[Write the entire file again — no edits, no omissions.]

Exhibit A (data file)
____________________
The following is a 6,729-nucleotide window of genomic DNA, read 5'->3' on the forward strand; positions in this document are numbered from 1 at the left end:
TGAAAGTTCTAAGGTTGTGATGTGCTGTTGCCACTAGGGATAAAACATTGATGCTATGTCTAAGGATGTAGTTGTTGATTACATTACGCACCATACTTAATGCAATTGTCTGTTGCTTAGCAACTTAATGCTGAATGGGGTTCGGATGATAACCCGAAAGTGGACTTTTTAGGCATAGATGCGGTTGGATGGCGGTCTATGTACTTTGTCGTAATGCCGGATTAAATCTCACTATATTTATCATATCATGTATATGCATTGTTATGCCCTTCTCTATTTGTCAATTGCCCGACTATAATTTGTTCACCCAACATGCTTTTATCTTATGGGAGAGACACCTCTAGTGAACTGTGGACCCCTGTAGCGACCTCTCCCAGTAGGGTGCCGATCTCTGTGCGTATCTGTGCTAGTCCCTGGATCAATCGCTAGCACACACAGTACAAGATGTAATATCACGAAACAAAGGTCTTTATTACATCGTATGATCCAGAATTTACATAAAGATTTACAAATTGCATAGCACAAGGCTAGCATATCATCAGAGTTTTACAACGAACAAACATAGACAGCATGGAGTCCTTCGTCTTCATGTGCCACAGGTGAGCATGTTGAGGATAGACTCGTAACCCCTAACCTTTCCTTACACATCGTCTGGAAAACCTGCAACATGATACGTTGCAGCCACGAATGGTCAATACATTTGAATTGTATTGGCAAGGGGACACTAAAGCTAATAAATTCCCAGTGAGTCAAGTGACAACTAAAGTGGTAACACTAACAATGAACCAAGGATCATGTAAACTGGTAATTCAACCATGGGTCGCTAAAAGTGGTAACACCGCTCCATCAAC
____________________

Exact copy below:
The following is a 6,729-nucleotide window of genomic DNA, read 5'->3' on the forward strand; positions in this document are numbered from 1 at the left end:
TGAAAGTTCTAAGGTTGTGATGTGCTGTTGCCACTAGGGATAAAACATTGATGCTATGTCTAAGGATGTAGTTGTTGATTACATTACGCACCATACTTAATGCAATTGTCTGTTGCTTAGCAACTTAATGCTGAATGGGGTTCGGATGATAACCCGAAAGTGGACTTTTTAGGCATAGATGCGGTTGGATGGCGGTCTATGTACTTTGTCGTAATGCCGGATTAAATCTCACTATATTTATCATATCATGTATATGCATTGTTATGCCCTTCTCTATTTGTCAATTGCCCGACTATAATTTGTTCACCCAACATGCTTTTATCTTATGGGAGAGACACCTCTAGTGAACTGTGGACCCCTGTAGCGACCTCTCCCAGTAGGGTGCCGATCTCTGTGCGTATCTGTGCTAGTCCCTGGATCAATCGCTAGCACACACAGTACAAGATGTAATATCACGAAACAAAGGTCTTTATTACATCGTATGATCCAGAATTTACATAAAGATTTACAAATTGCATAGCACAAGGCTAGCATATCATCAGAGTTTTACAACGAACAAACATAGACAGCATGGAGTCCTTCGTCTTCATGTGCCACAGGTGAGCATGTTGAGGATAGACTCGTAACCCCTAACCTTTCCTTACACATCGTCTGGAAAACCTGCAACATGATACGTTGCAGCCACGAATGGTCAATACATTTGAATTGTATTGGCAAGGGGACACTAAAGCTAATAAATTCCCAGTGAGTCAAGTGACAACTAAAGTGGTAACACTAACAATGAACCAAGGATCATGTAAACTGGTAATTCAACCATGGGTCGCTAAAAGTGGTAACACCGCTCCATCAAC